I grew up hunting. From the time I remember, I was tripping and stumbling through a pheasant field, gunless of course. I was the pheasant peasant, they would load me up with the harvested birds and let me carry them around. I still remember the feel of their sharp claws, beaks, and at times, their last movements.
Being out in the field, wind and leaves blowing, the browns of the grass fields, it was really special. I was lucky enough to grow up hunting behind some of the best dogs you could imagine. Most of them were German Shorthairs, and they were fantastic! They would work back and forth until they caught just the faintest smell of a bird. The dogs would lock into a pointing position, signaling to us that there was a bird close. Sometimes, the dogs would work together and point together, one pointing from a far, the other working closer and closer until the dog was sure the bird was really close. This would allow us to work towards the bird and get into position. Those moments, before the bird was flushed up and out, were magical! For anyone that has experienced that, it's amazing, isn't it? For those that haven't, please, try it!
After the bird was flushed up, there would be a designated shooter, ready to harvest the bird. If that person missed, there was always a skilled shooter ready to pull the trigger. The sound of the shotguns, some pumps, some over and unders (nobody really used semi-autos then) were really exciting as a young boy. You couldn't imagine something that loud, but it didn't hurt your ears. I always attributed it to being outside in the open, and having adrenaline pumping through your veins.
When the bird was shot, the dogs would amaze me once again, finding a literal needle in a haystack, grabbing the bird, and with a mouth so soft, soft enough to not puncture the bird, the dog would retrieve the bird to their owner. That's when I'd be loaded up with the bird.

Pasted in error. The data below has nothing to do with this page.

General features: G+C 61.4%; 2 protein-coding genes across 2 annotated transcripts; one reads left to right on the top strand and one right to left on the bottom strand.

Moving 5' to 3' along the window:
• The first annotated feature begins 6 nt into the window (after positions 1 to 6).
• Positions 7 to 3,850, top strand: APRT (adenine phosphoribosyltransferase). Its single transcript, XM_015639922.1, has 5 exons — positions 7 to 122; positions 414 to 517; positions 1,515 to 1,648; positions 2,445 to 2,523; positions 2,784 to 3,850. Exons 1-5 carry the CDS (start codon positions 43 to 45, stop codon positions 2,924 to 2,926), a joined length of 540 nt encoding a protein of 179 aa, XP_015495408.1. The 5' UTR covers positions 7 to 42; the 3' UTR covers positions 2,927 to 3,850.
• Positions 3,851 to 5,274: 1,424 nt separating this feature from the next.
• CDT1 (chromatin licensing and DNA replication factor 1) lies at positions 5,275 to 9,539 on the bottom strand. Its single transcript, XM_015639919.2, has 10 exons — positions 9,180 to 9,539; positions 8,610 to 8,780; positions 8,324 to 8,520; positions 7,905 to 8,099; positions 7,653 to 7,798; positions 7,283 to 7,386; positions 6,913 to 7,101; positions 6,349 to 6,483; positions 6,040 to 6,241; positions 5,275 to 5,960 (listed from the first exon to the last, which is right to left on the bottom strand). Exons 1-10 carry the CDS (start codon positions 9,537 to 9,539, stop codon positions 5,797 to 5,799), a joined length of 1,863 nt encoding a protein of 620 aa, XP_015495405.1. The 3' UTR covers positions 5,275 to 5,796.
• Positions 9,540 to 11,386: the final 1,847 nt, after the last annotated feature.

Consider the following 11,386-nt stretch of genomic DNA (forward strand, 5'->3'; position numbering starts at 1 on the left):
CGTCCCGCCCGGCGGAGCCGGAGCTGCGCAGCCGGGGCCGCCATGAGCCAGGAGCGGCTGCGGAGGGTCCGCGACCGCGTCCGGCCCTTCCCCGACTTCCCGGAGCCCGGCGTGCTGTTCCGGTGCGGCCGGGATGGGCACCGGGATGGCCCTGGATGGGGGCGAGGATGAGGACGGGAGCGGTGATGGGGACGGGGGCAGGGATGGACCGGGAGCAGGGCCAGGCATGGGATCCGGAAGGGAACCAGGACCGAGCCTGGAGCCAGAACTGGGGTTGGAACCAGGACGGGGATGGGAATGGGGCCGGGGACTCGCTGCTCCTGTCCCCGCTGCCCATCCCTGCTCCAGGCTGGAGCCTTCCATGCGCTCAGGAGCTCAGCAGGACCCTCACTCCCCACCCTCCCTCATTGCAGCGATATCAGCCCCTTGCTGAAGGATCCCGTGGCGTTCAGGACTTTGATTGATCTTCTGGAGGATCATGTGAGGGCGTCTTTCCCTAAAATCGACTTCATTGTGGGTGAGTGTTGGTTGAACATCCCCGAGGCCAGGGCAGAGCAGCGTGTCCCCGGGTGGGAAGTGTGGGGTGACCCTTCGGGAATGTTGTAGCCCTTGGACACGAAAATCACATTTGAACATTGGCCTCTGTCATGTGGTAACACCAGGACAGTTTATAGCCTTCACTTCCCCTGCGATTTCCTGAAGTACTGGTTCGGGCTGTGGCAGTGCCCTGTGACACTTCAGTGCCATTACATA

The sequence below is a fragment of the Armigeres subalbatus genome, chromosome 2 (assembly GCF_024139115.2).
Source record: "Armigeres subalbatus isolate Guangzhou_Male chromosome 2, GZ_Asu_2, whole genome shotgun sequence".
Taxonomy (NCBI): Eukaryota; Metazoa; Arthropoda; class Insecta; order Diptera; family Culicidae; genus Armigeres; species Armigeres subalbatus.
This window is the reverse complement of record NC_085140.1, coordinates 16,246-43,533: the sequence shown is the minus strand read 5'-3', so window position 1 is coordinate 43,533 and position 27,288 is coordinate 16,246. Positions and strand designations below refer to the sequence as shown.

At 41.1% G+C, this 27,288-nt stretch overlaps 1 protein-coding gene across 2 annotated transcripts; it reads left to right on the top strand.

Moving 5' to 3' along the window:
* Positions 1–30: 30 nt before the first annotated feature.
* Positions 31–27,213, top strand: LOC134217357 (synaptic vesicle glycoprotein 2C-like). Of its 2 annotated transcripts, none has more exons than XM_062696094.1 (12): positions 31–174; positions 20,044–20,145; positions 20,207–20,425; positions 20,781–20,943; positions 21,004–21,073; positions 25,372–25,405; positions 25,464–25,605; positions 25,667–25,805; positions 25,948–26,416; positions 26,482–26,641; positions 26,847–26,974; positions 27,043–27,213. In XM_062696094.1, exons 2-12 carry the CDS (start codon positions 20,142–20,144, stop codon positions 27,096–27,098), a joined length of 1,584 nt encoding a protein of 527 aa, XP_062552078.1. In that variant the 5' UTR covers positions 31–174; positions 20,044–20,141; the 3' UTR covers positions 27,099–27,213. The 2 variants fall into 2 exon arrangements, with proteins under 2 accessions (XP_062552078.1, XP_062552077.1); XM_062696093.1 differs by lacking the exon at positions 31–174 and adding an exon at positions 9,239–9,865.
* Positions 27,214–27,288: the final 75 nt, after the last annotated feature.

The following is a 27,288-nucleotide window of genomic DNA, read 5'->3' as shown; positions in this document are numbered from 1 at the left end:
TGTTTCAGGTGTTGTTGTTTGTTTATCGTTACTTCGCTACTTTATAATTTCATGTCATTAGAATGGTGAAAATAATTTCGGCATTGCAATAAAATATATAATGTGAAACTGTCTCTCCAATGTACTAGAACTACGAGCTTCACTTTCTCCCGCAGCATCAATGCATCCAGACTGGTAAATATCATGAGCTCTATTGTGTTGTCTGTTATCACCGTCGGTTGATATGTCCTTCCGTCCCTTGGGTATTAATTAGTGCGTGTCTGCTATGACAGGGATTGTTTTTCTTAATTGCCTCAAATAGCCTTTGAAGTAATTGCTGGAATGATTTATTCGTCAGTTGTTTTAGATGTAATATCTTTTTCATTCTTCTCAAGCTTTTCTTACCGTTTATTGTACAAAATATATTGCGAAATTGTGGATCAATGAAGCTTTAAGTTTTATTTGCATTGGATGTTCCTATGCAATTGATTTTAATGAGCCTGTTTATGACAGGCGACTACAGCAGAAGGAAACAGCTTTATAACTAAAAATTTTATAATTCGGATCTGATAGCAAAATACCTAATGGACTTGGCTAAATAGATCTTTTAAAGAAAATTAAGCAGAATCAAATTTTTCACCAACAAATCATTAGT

At the end of the day, my feet and legs were tired as could be. Kicking through the high weeds and grass all day, trudging through the snow, and carrying the added weight of the pheasant, it made for a physical day. But to be outside with my dad, Uncles, cousins and their dogs, shooting guns and enjoying the outdoors, that was the best thing for me!
I have had my Kel Tec PF9 for a few years now, and haven't had an ounce of trouble with it. I've shot it well and it continues to be one of my favorite concealed carry guns. That was until a few weeks ago, I started to have misfeeds.
As you can see, the chambered round would go off well, but the case would remain in the chamber as the next round try to come up through the magazine. My initial thought was that it was ammunition. After trying a couple different rounds, I still continued to have the same problem. Then I started to think it may be the extractor. It did seem as if the extractor was just slipping off the spent round, leaving it behind.
I went back to the house, jumped on Google and found the solution! Kel Tec PF9's have been having extractor problems, and a lot of people said that a replacement extractor fixed their troubles. I had a great experience with Kel Tec customer service. After a couple back and forth comments on a support ticket, the new extractor was on its way! The real work started after I received the new extractor... The bolt that holds the extractor in place, along with the firing pin, was TOUGH!! It was a T11 Torx bit. I grabbed the proper size, and STRIP... This lead me to try different sizes torx, common and phillips head screwdrivers, and nothing. I even went to Ace Hardware and bought a screw extractor kit, meant to remove a stripped screw, to no avail. Lastly, I added a little PB Blaster, then used a dremel tool and small disc to cut a slot into the screw head. I barely had enough space to get the disc to the screw head without hitting the slide, but managed to get a decent slot cut into the screw. The moment of truth... AND SUCCESS! The screw came out!
Jack of All Trades, Master of None